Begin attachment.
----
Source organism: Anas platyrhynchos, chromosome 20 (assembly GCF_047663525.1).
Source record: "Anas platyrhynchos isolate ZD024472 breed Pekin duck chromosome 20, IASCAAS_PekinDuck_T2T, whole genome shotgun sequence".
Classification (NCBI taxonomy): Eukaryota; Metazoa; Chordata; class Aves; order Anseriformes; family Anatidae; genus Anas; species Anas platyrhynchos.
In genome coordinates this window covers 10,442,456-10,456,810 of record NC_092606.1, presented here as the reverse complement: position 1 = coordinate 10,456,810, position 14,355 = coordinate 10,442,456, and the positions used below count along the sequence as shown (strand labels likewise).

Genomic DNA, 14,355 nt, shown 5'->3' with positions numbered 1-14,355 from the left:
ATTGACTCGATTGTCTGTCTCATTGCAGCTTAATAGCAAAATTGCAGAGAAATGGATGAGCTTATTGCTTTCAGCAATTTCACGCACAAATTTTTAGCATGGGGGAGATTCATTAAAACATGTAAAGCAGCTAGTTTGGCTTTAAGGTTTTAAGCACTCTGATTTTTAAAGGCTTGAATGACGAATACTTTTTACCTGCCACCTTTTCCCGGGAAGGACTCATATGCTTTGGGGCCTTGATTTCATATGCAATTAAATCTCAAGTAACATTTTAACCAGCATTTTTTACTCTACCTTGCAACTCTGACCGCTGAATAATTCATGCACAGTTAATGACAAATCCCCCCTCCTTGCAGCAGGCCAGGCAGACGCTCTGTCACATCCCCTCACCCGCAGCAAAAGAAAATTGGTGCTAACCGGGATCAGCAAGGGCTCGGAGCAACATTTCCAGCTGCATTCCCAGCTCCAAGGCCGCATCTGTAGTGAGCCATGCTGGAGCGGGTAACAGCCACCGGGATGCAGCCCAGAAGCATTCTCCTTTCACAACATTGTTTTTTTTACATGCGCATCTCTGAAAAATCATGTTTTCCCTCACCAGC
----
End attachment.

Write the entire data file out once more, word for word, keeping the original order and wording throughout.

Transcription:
Source organism: Anas platyrhynchos, chromosome 20 (assembly GCF_047663525.1).
Source record: "Anas platyrhynchos isolate ZD024472 breed Pekin duck chromosome 20, IASCAAS_PekinDuck_T2T, whole genome shotgun sequence".
Classification (NCBI taxonomy): Eukaryota; Metazoa; Chordata; class Aves; order Anseriformes; family Anatidae; genus Anas; species Anas platyrhynchos.
In genome coordinates this window covers 10,442,456-10,456,810 of record NC_092606.1, presented here as the reverse complement: position 1 = coordinate 10,456,810, position 14,355 = coordinate 10,442,456, and the positions used below count along the sequence as shown (strand labels likewise).

Genomic DNA, 14,355 nt, shown 5'->3' with positions numbered 1-14,355 from the left:
ATTGACTCGATTGTCTGTCTCATTGCAGCTTAATAGCAAAATTGCAGAGAAATGGATGAGCTTATTGCTTTCAGCAATTTCACGCACAAATTTTTAGCATGGGGGAGATTCATTAAAACATGTAAAGCAGCTAGTTTGGCTTTAAGGTTTTAAGCACTCTGATTTTTAAAGGCTTGAATGACGAATACTTTTTACCTGCCACCTTTTCCCGGGAAGGACTCATATGCTTTGGGGCCTTGATTTCATATGCAATTAAATCTCAAGTAACATTTTAACCAGCATTTTTTACTCTACCTTGCAACTCTGACCGCTGAATAATTCATGCACAGTTAATGACAAATCCCCCCTCCTTGCAGCAGGCCAGGCAGACGCTCTGTCACATCCCCTCACCCGCAGCAAAAGAAAATTGGTGCTAACCGGGATCAGCAAGGGCTCGGAGCAACATTTCCAGCTGCATTCCCAGCTCCAAGGCCGCATCTGTAGTGAGCCATGCTGGAGCGGGTAACAGCCACCGGGATGCAGCCCAGAAGCATTCTCCTTTCACAACATTGTTTTTTTTACATGCGCATCTCTGAAAAATCATGTTTTCCCTCACCAGC